The answer to your question is yes. People generally are rational beings, open to persuasion by evidence and logical argument – juries act that way every day. The public should not be underestimated and all they need is accurate information on which to base proper conclusions.

A similar event to the IQ² debate, The Festival of Dangerous Ideas took place at the Sydney Opera House in October 2009 and included the topic, Make All Drug Use Legal. One of the speakers, lawyer, Greg Barns blamed the media for most of the problems associated drugs. Was Greg Barns right to blame the media considering the level of misinformation, drug hysteria and propaganda they produce daily?
I am not quite sure I understand the question. I am not familiar with the Barns presentation or how he put his argument. It is not the media that causes drug problems, it’s the law. But you are right in that much of the tabloid media, especially, misinforms the public.

What do you think of politicians being labelled “Soft on Drugs” when they suggest alternatives to current drug strategies?
It’s a childish and simplistic reaction that really says nothing. It’s just a slogan that the user intends to be offensive. This is not a matter of being hard or soft, it’s a question of being smarter and more effective in the way we address a problem in society. The messages that should be sent when alternatives are suggested are that: 1. When we do something that does not produce good outcomes, we should have the sense to admit, on the basis of that experience, that we may be able to do better and to revise our course; 2. When we can see that what we are doing is actually creating harm, we have an obligation to try to prevent that harm and to proceed differently; and 3. Some things are immutable – there will always be a demand by humans for reality-altering substances and there will always be a supply. We need to control that market (and its participants) and remove the incentive for a black market to exist (ie criminal profits).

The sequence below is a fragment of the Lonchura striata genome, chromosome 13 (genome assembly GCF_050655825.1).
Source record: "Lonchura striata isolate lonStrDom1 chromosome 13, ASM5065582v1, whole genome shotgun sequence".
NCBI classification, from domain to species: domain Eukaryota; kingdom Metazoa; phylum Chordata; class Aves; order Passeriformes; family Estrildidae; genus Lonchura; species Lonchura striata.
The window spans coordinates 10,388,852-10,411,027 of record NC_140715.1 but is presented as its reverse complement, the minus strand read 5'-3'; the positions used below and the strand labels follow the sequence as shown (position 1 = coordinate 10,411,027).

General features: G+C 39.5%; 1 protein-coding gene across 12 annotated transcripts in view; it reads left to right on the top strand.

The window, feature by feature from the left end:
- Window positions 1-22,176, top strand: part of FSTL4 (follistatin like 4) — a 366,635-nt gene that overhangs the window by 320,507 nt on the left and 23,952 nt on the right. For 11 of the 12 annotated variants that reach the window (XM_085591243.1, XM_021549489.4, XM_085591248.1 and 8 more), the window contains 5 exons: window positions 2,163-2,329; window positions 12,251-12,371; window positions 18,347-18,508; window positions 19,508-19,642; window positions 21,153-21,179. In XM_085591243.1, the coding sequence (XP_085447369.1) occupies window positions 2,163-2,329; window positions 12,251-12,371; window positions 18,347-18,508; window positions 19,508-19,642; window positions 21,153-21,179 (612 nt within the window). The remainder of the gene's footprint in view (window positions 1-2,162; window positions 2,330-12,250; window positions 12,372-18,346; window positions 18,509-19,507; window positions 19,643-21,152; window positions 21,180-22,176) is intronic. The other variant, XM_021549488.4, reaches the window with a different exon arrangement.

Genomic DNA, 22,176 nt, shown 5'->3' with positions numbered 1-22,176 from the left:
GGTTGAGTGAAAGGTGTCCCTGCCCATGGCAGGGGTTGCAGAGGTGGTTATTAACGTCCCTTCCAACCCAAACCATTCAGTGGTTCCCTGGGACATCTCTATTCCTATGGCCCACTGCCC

Finally, if you were Prime Minister Nicholas Cowdery and you could change one law relating to drug policy or drug treatment, what would it be?
[The party system would probably defeat me] – but changing the present approach requires attention to a whole suite of laws in a coordinated and careful, thorough way, proceeding one step at a time. There would be some trial and error – but progress cannot be achieved in that way unless there is a trial.